He didn’t take sides, but pointed out potential accessibility issues with JavaScript and its frameworks, and how we can improve accessibility for the visually impaired. He was also handing out chocolate frogs to anyone who answered the questions in his talk. One takeaway I thoroughly agree with is building components to be web-accessible from the beginning, starting with semantic HTML.

  • Matthew Kairys spoke about the picture element and responsive images, also mentioning the unfortunate dilemma that people find themselves in: exporting images in every size they desire. It’s a time-consuming task that cause most people to avoid responsive images, and unfortunately, we don’t like polyfills. Until then, we’ll have to suffer. Admittedly, I have been using responsive images (just with srcset) on my blog for a couple of months. It takes time, but it’s worth it. I felt quite wrong about serving 1000px-wide images to everybody.

  • I’m probably biased because I work with him and he has done some great talks with great ideas, but Chris Wright gave an entertaining talk titled ‘In search of the element query’, which left us rethinking the way we build components and our abuse of media queries. He found that the average number of media queries on a website was over 250, with the highest having 905.

    I got a lot of likes and follows on this tweet quoting him… but I didn’t write this! Follow him, not me!

  • Karen McGrane redefined ‘adaptive’ design, and admitted to getting into an argument with Brian Massey, who said that responsive design did not work for him, and was not good for conversions.

    I’m just going to say sorry, you’re doing it wrong…

    Karen gave us a good laugh. We had some awesome takeaways:

Conclusion

It was great! Although a lot of the conference content covered what I already knew, it opened my horizons to the way other developers work on things and the way other people work. It was such a great opportunity and it also made me want to do more talks and try and speak at conferences myself. It was such an honour being in the same room as some of the best people in web development. 😄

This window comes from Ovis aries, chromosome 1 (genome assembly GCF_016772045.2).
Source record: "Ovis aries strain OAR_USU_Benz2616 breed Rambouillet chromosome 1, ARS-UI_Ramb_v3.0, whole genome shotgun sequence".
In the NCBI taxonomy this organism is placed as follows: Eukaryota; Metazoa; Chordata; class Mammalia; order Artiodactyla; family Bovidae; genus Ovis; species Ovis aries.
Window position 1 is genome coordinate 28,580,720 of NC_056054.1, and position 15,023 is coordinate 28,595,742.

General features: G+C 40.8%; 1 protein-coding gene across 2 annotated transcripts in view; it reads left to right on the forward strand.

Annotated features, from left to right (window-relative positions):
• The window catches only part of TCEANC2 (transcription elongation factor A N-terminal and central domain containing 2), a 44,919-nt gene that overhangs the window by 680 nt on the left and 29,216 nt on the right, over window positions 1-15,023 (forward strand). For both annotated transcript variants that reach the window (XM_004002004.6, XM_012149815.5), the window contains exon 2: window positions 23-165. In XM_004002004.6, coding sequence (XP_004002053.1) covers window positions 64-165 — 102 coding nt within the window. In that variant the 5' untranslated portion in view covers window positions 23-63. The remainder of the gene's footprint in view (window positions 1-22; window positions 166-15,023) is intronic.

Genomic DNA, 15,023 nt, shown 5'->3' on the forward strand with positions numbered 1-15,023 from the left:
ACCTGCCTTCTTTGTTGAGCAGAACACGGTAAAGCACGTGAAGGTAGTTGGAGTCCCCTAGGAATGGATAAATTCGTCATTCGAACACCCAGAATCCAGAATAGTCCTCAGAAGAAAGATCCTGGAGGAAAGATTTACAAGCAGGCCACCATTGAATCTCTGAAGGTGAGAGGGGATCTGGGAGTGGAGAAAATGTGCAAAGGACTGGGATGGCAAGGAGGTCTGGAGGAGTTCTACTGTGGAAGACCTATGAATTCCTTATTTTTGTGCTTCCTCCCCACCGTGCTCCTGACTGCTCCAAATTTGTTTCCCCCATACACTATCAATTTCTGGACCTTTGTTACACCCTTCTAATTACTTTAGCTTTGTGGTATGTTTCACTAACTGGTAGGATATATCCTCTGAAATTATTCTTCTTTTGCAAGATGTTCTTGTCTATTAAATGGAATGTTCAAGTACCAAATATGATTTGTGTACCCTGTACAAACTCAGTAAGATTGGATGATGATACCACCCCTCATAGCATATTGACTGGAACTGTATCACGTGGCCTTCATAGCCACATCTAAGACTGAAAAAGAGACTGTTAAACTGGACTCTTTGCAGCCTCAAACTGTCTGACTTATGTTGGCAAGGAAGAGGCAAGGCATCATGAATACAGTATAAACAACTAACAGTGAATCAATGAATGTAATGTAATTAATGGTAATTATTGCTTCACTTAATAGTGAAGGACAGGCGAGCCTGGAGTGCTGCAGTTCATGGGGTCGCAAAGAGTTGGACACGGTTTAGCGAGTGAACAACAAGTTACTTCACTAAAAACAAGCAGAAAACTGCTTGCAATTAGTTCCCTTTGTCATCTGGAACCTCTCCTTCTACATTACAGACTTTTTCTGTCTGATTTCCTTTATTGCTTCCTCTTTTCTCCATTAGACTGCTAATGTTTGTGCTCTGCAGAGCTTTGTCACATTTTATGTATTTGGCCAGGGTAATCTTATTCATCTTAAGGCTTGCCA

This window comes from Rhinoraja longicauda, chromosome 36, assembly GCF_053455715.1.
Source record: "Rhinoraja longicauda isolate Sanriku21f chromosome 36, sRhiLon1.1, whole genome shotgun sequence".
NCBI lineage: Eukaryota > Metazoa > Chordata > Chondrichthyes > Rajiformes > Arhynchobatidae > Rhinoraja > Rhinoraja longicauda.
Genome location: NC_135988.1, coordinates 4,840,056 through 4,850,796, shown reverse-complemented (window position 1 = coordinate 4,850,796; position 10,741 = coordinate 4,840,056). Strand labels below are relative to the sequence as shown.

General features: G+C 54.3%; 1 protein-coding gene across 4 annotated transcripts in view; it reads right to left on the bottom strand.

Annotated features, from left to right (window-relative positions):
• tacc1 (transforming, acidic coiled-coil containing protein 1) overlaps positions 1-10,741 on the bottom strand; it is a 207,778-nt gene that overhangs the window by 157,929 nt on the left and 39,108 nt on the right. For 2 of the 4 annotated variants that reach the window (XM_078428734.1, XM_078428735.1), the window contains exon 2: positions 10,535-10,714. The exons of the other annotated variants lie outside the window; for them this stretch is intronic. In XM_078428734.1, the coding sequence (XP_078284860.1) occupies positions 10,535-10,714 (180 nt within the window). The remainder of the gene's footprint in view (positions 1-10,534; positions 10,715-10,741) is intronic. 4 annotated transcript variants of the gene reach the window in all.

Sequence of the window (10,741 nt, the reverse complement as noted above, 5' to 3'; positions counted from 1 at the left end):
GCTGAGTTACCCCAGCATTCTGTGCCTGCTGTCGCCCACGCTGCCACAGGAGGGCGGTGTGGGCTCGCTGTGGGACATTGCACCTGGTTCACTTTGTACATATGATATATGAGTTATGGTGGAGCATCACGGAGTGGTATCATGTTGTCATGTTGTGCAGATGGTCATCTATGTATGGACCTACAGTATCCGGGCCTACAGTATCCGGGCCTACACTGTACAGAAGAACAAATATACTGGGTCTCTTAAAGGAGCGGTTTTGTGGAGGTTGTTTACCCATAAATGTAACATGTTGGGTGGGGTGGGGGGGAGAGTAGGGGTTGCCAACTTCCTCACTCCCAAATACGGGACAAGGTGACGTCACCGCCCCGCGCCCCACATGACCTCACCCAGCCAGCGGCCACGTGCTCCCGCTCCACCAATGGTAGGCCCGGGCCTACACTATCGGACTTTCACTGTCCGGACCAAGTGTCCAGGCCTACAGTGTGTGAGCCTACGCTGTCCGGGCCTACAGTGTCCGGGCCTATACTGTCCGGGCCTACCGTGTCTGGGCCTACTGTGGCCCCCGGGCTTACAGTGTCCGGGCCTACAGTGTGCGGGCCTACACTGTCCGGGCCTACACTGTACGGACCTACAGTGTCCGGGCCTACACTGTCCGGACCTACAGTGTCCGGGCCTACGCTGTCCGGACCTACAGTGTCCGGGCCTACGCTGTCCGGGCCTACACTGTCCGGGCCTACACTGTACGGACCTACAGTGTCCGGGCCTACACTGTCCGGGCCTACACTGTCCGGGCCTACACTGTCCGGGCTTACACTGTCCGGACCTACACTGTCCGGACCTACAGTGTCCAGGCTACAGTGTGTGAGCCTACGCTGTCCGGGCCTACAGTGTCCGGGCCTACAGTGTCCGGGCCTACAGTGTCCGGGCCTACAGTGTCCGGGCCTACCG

There is so much knowledge to be shared, it’s no wonder we all had a bit of information overload after the two days.

(P.S. If you think you need a shout-out or want a link shared, holla. 🙋🏻

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Comments on this post

It sounds like it was so amazing. 😄 It’s great that there was so much discussion and that you could get the ticket paid for. I can imagine you would have had information overload. All the things.

From all of the tweets you’ve made, it sounded like you really enjoyed the talks! It’s awesome when the venue is relaxed and people are ~chillin’~. I’ve been to events where everything is so uptight, it makes me not want to attend that same event next time.

The beauty about not knowing everything is that you’re able to still go out and discover new tricks. I’m glad that you got to take out some great information from the talk! It’s interesting to see how the CSS world is constantly shaping. It’s good to have innovation and discover new things. All of the speakers sound humble and enjoy what they’re doing!